How Getting Angry Helped Me Heal


I ran to the closet and hid. It was my own Adam and Eve moment. I fled, naked and ashamed, and I hid.

I was 22 and knew I would soon be moving out of state, and I wanted to do something memorable with my younger sister. Our relationship was rocky at the time, and she blew me off. My hurt turned into boiling anger, and I lashed out at her verbally. I slammed doors and jumped up and down. Yelling until my voice was hoarse, and sobbing until I was reduced to a snot-nosed mess. My overreaction shocked us both, and we just stared at each other. I turned and ran to my closet.

I sought out the darkness because it felt as if the only thing that could comfort me. But shame found me in the dark recesses of my hiding spot.

I am just like him, I thought. And this thought broke me. My tears began again in earnest. I had carefully constructed my fledgling adult life to be free of thoughts and emotions connected with my father, and I strove to be the complete opposite of him – domineering, angry and abusive. I told myself (and others) that I had forgiven my father. I thought all I needed was to say I forgave him. And in a matter of five minutes, I had failed.

My carefully constructed world shattered around my feet. I was feeling with a vengeance, and I was just like him. My emotions vacillated between anger and shame, and it all just felt like too much. I was staring up the side of a prison of my own making, where feeling anything was wrong. I was bound to fail at some point.

But God met me there in my self-imposed darkness. He called out to me. I buried my head deeper, I couldn’t face the God I had been attempting to show I was perfect. But He kept calling.

Where shall I go from your Spirit? Or where shall I flee from your presence? If I ascend to heaven, you are there! If I make my bed in Sheol, you are there! If I take the wings of the morning and dwell in the uttermost parts of the sea, even there your hand shall lead me, and your right hand shall hold me. If I say, “Surely the darkness shall cover me, and the light about me be night,” even the darkness is not dark to you; the night is bright as the day, for darkness is as light with you.” Psalm 139:7-12 (ESV)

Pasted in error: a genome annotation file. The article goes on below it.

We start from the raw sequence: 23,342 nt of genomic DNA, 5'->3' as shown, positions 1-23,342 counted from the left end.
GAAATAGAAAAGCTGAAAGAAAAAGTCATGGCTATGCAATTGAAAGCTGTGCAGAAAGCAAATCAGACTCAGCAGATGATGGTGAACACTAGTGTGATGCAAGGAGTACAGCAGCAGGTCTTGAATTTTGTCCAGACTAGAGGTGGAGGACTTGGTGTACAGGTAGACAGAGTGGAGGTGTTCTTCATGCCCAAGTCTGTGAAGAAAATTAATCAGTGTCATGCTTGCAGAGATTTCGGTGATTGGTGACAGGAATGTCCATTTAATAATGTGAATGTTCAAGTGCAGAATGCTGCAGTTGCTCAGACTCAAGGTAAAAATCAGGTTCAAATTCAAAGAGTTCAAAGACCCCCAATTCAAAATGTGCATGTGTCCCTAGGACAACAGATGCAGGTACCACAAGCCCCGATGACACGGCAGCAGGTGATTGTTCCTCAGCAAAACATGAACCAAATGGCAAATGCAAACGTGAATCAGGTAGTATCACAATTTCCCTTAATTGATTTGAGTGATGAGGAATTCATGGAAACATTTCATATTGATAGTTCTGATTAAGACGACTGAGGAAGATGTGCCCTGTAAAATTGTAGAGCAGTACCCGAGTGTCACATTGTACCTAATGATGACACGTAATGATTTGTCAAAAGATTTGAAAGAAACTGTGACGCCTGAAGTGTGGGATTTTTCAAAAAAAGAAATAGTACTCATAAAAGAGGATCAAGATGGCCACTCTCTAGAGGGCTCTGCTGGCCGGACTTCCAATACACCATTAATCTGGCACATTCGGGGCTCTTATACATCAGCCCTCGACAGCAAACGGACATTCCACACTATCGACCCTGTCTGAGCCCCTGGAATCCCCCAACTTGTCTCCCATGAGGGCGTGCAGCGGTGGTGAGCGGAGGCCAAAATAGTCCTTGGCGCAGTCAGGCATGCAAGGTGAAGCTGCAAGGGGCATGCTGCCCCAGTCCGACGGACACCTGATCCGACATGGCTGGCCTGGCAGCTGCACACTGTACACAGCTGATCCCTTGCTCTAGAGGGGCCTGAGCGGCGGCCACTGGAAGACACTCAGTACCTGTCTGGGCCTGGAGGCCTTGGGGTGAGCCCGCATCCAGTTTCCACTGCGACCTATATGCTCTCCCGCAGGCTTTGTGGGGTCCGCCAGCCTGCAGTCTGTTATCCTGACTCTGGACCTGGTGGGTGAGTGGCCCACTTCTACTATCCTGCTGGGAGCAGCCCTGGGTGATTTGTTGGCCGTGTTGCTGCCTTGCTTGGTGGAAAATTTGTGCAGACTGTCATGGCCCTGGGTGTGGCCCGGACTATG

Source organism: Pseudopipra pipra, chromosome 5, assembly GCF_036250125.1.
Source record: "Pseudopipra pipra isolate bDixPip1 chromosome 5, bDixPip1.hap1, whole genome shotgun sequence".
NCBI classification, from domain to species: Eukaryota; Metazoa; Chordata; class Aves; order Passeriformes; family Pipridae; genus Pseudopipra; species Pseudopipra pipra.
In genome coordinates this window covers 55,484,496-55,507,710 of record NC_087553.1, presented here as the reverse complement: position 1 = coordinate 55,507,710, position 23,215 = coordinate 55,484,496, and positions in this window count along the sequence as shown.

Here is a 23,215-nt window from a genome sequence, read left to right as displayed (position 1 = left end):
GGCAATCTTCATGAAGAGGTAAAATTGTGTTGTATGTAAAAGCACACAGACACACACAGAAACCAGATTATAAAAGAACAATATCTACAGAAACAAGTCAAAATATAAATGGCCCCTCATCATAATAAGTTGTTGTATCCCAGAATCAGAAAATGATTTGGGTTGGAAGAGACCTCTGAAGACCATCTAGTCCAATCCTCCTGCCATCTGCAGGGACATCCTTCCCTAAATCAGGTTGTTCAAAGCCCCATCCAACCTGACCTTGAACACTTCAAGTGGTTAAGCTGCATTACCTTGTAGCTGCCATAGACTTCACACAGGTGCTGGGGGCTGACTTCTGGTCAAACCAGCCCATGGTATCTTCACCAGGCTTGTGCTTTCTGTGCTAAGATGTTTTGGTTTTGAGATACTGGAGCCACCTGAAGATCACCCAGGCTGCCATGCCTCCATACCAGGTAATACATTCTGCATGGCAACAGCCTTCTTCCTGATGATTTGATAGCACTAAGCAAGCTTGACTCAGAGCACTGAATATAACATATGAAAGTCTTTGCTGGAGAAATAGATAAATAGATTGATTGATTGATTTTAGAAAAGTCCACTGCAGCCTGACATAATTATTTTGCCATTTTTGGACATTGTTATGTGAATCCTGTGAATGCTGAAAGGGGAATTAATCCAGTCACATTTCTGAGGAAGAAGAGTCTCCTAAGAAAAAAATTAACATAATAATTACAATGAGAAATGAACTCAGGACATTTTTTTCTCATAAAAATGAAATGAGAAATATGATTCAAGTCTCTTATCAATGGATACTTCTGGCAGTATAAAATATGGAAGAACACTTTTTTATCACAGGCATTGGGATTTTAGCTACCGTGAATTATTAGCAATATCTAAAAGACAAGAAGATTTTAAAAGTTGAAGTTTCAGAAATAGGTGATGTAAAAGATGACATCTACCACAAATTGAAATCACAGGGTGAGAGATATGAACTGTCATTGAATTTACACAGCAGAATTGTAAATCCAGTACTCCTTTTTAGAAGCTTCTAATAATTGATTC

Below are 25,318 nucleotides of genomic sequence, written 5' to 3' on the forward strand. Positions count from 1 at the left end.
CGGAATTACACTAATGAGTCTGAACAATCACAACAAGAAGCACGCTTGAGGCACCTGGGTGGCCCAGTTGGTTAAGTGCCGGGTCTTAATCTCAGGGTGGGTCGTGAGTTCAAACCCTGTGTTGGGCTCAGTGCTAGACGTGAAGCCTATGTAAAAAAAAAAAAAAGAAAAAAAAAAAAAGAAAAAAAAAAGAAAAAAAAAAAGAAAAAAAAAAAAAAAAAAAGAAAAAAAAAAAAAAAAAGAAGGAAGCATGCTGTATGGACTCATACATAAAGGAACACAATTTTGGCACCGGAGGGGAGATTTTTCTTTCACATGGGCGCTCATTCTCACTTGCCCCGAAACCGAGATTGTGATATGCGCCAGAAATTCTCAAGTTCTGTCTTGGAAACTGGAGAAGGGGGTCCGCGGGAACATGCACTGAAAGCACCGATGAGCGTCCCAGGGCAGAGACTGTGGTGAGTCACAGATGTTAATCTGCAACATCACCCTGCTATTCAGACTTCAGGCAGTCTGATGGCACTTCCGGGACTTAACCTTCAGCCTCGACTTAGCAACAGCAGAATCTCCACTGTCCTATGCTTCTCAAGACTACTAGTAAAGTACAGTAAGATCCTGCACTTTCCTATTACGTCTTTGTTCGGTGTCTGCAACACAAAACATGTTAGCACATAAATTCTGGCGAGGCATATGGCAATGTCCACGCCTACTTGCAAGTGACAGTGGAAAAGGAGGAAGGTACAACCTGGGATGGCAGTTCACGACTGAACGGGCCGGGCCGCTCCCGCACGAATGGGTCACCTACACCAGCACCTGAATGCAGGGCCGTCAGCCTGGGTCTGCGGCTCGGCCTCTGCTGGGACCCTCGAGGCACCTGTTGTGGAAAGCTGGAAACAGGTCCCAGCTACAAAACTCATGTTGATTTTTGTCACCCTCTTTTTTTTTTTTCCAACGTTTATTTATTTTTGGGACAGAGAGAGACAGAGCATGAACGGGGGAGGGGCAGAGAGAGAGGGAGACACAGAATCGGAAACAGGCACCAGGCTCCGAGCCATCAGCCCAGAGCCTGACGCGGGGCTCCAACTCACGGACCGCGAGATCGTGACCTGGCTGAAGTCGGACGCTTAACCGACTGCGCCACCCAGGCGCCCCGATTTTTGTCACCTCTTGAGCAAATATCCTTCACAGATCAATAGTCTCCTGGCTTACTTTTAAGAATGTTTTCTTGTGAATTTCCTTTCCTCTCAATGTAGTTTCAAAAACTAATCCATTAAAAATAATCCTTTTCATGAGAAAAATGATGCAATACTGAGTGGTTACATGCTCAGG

I understood God’s love in a new way that day. In my own anger, I saw my own need to be forgiven, and in the arms of Jesus outstretched on the cross, I knew how much I needed Him. I was a ticking time bomb thinking I could just “be okay” because I willed it to be so.

I began to feel for the first time. And I needed to feel the weight of anger against my father, and the weight of my own failures to move forward. He didn’t ask for my forgiveness. Maybe he didn’t feel he needed my forgiveness. What he felt or needed didn’t really matter. I had to forgive for my own soul’s health. I needed to forgive him for my own healing.

As Christians, we can dismiss anger as a terrible sin, but we all have feelings and emotions. God created us with these complex emotions. And I learned in the closet that day, my anger over the abuse was not wrong. But pretending or sweeping my emotions away only hurt me more.

Anger can be good. When we examine our emotions it can lead us to a place of healing.Click To Tweet

Forgiveness grew out of my own failures and my ability to be angry about what had been done to me, to my family. It was a starting point, not a singular moment of miraculous healing, and it defined my trajectory. Forgiveness is a hard and long climb, and there are still moments where I have to keep choosing to forgive. When tragedy strikes, abuse occurs, accidents happen, and we feel out of control, we always have a choice in how we respond and caring for the health of our souls.

We all have feelings and emotions. We were wired that way by God and feeling those emotions isn't wrong. But what we do with them can be. This is how getting angry helped me heal ...

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Mikkee Hall

Mikkee Hall

Mikkee Hall is a freelance writer and editor living in Denver via Washington DC. She is a traveler at heart, looking for adventures that she can plan. You can follow along on her adventures at
Mikkee Hall